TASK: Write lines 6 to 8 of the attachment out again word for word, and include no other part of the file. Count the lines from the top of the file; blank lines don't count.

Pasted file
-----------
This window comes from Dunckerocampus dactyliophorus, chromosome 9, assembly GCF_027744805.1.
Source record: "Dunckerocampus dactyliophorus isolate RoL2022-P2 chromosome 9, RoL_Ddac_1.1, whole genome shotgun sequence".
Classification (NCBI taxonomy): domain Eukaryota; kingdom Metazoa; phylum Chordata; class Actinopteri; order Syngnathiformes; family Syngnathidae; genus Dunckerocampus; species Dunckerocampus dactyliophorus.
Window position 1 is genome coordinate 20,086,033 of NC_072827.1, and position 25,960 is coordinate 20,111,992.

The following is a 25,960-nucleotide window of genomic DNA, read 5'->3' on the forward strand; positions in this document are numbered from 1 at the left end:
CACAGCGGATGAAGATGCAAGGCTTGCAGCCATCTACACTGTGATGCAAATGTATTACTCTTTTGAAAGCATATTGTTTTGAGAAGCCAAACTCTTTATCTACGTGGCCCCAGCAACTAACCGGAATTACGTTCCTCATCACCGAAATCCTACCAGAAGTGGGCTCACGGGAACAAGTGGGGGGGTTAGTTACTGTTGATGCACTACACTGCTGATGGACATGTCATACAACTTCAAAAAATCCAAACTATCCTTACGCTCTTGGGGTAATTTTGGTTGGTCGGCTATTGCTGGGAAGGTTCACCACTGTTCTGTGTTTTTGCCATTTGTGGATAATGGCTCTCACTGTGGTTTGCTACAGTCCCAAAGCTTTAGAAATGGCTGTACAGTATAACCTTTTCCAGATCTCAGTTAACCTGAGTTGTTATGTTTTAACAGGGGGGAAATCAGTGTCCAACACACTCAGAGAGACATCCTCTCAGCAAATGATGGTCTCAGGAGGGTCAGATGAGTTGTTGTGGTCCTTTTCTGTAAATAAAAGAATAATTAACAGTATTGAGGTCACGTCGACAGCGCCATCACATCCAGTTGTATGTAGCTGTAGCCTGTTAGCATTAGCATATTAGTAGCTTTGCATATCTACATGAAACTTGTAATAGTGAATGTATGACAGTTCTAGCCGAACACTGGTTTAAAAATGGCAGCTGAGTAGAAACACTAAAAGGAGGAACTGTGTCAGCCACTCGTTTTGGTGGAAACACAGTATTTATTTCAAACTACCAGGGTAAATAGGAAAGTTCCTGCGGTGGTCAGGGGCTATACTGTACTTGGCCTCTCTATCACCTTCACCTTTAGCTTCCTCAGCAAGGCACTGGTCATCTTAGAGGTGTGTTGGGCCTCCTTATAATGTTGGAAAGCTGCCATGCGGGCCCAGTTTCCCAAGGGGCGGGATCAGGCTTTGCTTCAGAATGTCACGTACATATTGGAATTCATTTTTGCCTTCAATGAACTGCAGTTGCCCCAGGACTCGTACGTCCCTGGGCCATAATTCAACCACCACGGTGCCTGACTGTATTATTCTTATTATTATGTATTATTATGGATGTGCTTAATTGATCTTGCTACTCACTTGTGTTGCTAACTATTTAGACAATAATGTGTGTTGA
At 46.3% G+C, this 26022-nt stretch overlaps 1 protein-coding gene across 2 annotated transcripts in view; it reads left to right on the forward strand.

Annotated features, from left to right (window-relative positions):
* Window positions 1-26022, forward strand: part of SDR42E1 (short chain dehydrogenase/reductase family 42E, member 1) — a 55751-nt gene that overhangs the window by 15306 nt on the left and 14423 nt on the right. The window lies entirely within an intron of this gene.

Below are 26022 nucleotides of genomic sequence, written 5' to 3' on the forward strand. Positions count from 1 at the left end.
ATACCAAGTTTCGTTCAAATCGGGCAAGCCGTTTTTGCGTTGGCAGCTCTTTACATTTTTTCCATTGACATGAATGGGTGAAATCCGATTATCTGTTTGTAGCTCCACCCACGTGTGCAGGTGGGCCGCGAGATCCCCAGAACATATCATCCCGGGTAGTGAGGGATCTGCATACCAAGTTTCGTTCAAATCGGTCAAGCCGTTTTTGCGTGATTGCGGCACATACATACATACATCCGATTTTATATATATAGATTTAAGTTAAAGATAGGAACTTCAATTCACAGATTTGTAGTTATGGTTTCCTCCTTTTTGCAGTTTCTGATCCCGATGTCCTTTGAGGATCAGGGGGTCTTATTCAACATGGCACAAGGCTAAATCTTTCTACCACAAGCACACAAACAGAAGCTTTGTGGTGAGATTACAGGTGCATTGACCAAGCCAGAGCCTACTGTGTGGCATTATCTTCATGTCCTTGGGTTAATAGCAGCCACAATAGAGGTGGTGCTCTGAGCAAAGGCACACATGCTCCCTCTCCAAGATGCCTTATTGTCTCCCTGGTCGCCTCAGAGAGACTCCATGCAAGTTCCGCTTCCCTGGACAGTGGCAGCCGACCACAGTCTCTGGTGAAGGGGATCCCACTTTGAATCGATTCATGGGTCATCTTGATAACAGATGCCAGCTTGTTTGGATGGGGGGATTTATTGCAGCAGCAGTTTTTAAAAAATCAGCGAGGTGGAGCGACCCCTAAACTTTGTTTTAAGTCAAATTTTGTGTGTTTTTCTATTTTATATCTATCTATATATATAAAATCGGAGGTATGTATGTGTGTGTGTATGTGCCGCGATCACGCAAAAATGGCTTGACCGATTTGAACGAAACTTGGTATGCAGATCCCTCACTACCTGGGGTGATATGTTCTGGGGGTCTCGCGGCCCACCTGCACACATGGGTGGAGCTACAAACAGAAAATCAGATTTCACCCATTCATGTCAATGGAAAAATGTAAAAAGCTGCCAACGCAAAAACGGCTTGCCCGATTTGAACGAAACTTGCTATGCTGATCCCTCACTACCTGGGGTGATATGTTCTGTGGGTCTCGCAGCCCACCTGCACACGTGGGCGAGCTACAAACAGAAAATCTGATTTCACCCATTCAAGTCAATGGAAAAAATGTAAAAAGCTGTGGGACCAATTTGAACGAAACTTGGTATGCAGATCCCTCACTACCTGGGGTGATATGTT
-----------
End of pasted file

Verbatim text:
CACAGCGGATGAAGATGCAAGGCTTGCAGCCATCTACACTGTGATGCAAATGTATTACTCTTTTGAAAGCATATTGTTTTGAGAAGCCAAACTCTTTATCTACGTGGCCCCAGCAACTAACCGGAATTACGTTCCTCATCACCGAAATCCTACCAGAAGTGGGCTCACGGGAACAAGTGGGGGGGTTAGTTACTGTTGATGCACTACACTGCTGATGGACATGTCATACAACTTCAAAAAATCCAAACTATCCTTACGCTCTTGGGGTAATTTTGGTTGGTCGGCTATTGCTGGGAAGGTTCACCACTGTTCTGTGTTTTTGCCATTTGTGGATAATGGCTCTCACTGTGGTTTGCTACAGTCCCAAAGCTTTAGAAATGGCTGTACAGTATAACCTTTTCCAGATCTCAGTTAACCTGAGTTGTTATGTTTTAACAGGGGGGAAATCAGTGTCCAACACACTCAGAGAGACATCCTCTCAGCAAATGATGGTCTCAGGAGGGTCAGATGAGTTGTTGTGGTCCTTTTCTGTAAATAAAAGAATAATTAACAGTATTGAGGTCACGTCGACAGCGCCATCACATCCAGTTGTATGTAGCTGTAGCCTGTTAGCATTAGCATATTAGTAGCTTTGCATATCTACATGAAACTTGTAATAGTGAATGTATGACAGTTCTAGCCGAACACTGGTTTAAAAATGGCAGCTGAGTAGAAACACTAAAAGGAGGAACTGTGTCAGCCACTCGTTTTGGTGGAAACACAGTATTTATTTCAAACTACCAGGGTAAATAGGAAAGTTCCTGCGGTGGTCAGGGGCTATACTGTACTTGGCCTCTCTATCACCTTCACCTTTAGCTTCCTCAGCAAGGCACTGGTCATCTTAGAGGTGTGTTGGGCCTCCTTATAATGTTGGAAAGCTGCCATGCGGGCCCAGTTTCCCAAGGGGCGGGATCAGGCTTTGCTTCAGAATGTCACGTACATATTGGAATTCATTTTTGCCTTCAATGAACTGCAGTTGCCCCAGGACTCGTACGTCCCTGGGCCATAATTCAACCACCACGGTGCCTGACTGTATTATTCTTATTATTATGTATTATTATGGATGTGCTTAATTGATCTTGCTACTCACTTGTGTTGCTAACTATTTAGACAATAATGTGTGTTGA
At 46.3% G+C, this 26022-nt stretch overlaps 1 protein-coding gene across 2 annotated transcripts in view; it reads left to right on the forward strand.

Annotated features, from left to right (window-relative positions):